What is hypertension, and how to control it?

Written by Risa Mae Q. Paladar

The condition that you will read more about in this article is one of the leading causes of death. Hypertension is a disorder in which your blood level increases than conventional values.

Another term for it is high blood pressure or HTN. It is a prevalent ailment in which the blood’s long-term force against the artery walls is high enough. It contributes to heart diseases.

Before going into much detail, you will learn first about what blood pressure is.

It is the exerted force by flowing blood on the walls of one of your body’s primary blood vessels. These are the arteries. BP is its acronym. Readings of BP that are higher than average for consecutive days are the basis for the diagnosis.

How do you measure BP?

There are two crucial components considered. One is the blood quantity that your heart pumps. The other one is defiance to blood flow in your arteries.

When diagnosed with HTN, it indicates that your heart has been working too much harder. It is also a sign that it is pumping more blood than usual, with your arteries becoming narrower than ever. mmHg or millimeters of mercury is the unit of measurement. Two digits represent it.

The top number reflects your systolic pressure. It denotes the tension in your arteries whenever your heart contracts or beats. The bottom number reflects your diastolic pressure. This digit represents the stress in your arteries when your heart relaxes.

BP should be less than 120/80 for it to be normal. You may be at risk when your systolic and diastolic is equal to or greater than 140mmHg and 90mmHg.

Types of Hypertensions

Primary hypertension is when there is no known cause for your condition. It is also known as essential hypertension. Identification happens after a doctor detects that your BP is high. This should be for consecutive visits. Diagnosis occurs when the physician has ruled out all other reasons.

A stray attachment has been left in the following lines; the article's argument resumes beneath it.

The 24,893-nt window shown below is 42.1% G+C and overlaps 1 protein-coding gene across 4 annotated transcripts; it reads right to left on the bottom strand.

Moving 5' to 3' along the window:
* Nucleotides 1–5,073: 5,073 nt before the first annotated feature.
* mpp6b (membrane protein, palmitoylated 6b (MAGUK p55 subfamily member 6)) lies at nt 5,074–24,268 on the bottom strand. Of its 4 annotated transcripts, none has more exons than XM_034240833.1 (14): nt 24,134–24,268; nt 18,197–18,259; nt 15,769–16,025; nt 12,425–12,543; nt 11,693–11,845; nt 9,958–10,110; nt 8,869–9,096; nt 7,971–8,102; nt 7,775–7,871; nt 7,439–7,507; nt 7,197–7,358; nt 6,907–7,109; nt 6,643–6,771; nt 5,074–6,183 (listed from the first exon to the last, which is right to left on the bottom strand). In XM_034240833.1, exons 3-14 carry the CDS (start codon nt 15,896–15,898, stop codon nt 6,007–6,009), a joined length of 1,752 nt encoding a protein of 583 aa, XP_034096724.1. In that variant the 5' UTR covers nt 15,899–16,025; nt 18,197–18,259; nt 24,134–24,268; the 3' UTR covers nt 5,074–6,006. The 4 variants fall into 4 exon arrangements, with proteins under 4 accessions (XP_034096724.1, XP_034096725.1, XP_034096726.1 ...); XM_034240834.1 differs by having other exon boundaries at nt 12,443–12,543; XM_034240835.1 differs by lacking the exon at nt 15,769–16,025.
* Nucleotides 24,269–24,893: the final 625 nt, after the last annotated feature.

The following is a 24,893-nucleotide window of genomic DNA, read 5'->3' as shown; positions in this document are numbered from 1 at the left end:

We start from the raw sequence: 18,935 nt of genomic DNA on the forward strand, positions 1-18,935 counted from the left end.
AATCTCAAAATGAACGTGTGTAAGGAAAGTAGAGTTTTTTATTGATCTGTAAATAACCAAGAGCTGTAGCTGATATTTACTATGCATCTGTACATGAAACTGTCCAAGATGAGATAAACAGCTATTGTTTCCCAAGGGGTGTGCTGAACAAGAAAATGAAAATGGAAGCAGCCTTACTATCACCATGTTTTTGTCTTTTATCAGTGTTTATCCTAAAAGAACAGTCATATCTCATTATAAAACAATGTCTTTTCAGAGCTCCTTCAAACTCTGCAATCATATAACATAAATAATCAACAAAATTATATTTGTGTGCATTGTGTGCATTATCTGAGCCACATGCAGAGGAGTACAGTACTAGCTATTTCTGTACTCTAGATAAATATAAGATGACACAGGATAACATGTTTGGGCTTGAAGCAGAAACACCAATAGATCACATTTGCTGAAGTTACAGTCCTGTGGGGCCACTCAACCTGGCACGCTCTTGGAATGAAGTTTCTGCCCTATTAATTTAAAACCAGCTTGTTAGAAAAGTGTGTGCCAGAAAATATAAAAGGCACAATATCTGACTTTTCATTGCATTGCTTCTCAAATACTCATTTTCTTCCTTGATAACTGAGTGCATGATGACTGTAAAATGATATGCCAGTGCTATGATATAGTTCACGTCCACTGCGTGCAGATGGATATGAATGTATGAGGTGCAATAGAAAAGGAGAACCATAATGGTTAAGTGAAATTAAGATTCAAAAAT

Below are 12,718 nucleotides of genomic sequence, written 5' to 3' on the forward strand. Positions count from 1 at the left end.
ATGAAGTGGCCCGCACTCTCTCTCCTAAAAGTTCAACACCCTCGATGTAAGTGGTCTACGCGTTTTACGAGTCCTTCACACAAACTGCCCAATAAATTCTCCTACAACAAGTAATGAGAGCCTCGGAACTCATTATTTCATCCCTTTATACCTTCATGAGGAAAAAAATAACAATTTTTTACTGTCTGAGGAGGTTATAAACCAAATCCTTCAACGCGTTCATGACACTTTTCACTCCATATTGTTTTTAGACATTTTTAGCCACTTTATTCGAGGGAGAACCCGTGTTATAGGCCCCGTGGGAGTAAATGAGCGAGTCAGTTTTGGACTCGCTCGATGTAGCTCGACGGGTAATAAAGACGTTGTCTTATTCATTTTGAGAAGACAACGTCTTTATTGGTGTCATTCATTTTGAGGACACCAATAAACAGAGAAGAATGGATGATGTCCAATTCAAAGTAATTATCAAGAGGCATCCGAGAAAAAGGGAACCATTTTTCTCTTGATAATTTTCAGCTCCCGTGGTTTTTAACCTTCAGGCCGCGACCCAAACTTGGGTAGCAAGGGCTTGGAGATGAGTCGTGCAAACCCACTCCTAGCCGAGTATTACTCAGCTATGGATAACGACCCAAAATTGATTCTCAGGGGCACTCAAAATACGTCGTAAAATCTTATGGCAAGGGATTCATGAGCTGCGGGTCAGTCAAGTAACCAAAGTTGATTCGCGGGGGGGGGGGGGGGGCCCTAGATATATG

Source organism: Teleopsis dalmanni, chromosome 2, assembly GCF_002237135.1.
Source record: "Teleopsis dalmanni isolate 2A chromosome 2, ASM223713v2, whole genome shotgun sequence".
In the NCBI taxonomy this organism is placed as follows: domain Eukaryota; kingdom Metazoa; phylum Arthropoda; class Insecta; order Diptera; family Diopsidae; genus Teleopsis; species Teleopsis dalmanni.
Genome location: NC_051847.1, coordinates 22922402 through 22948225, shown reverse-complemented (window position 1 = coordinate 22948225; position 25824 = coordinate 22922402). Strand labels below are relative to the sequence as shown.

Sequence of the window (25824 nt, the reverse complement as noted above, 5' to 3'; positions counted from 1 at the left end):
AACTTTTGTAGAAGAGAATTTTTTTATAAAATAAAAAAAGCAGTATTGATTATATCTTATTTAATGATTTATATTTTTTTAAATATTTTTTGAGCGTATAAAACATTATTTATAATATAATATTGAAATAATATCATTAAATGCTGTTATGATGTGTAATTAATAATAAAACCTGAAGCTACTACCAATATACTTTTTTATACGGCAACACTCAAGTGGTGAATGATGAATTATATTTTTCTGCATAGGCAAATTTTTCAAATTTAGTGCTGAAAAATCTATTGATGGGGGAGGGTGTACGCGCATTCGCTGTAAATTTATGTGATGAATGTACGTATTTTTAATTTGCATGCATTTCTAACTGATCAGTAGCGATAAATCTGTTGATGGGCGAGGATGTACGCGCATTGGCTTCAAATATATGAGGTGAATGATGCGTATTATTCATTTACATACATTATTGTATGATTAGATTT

If diagnosed with primary hypertension, you may not experience any symptoms at all. But, there is still a probability that you will experience fatigue and headache at times. It stated that the cause is not definite. Yet, researchers still identified related factors. These include genetics, alcohol intake, smoking, diet, and obesity.

The second significant type is secondary hypertension. Unlike essential hypertension, this type has a known cause. According to researchers, the most common reason for this type is an anomaly in the arteries.

There is a disruption of blood distribution to the kidneys. An underlying severe condition or disease may give rise to this. Examples of these are tumors and cancer.

Symptoms

“Silent killer” is another term for hypertension. It may be present without you experiencing any symptoms. It may be hard to persuade you to take medications, knowing that you may be asymptomatic.

Yet, it is crucial to remember that there can be an early detection for hypertension. This highlights the importance of having regular check-ups. Whenever diagnosed, your doctor will give you medications to control the disease.

While most people may be asymptomatic, you may encounter headaches and dyspnea. These symptoms do not appear until your BP has reached a dangerous level.

What is the main cause of hypertension?

According to research, there are a couple of risk factors that can cause HTN. For primary hypertension, there is no known cause. Your lifestyle, such as gaining weight and consuming much sodium and alcohol, genetics, and certain diseases are the leading causes of secondary hypertension.

Primary Hypertension

As mentioned earlier, there is no known or definite cause for primary HTN. It usually develops over time.

Secondary Hypertension

Causes of secondary hypertension range from a variety of illnesses to drugs, including:

  • Obstructive sleep apnea
  • Kidney disease
  • Adrenal gland tumors
  • Thyroid problems
  • Certain defects you’re born with (congenital) in blood vessels.
  • Certain medications: birth control pills, cold remedies, decongestants, and some prescription drugs
  • Illegal drugs, such as cocaine and amphetamines

Risk Factors

There is no certainty that these are causes for hypertension development. But, they can still be threats and could escalate your risk of developing them in your later years.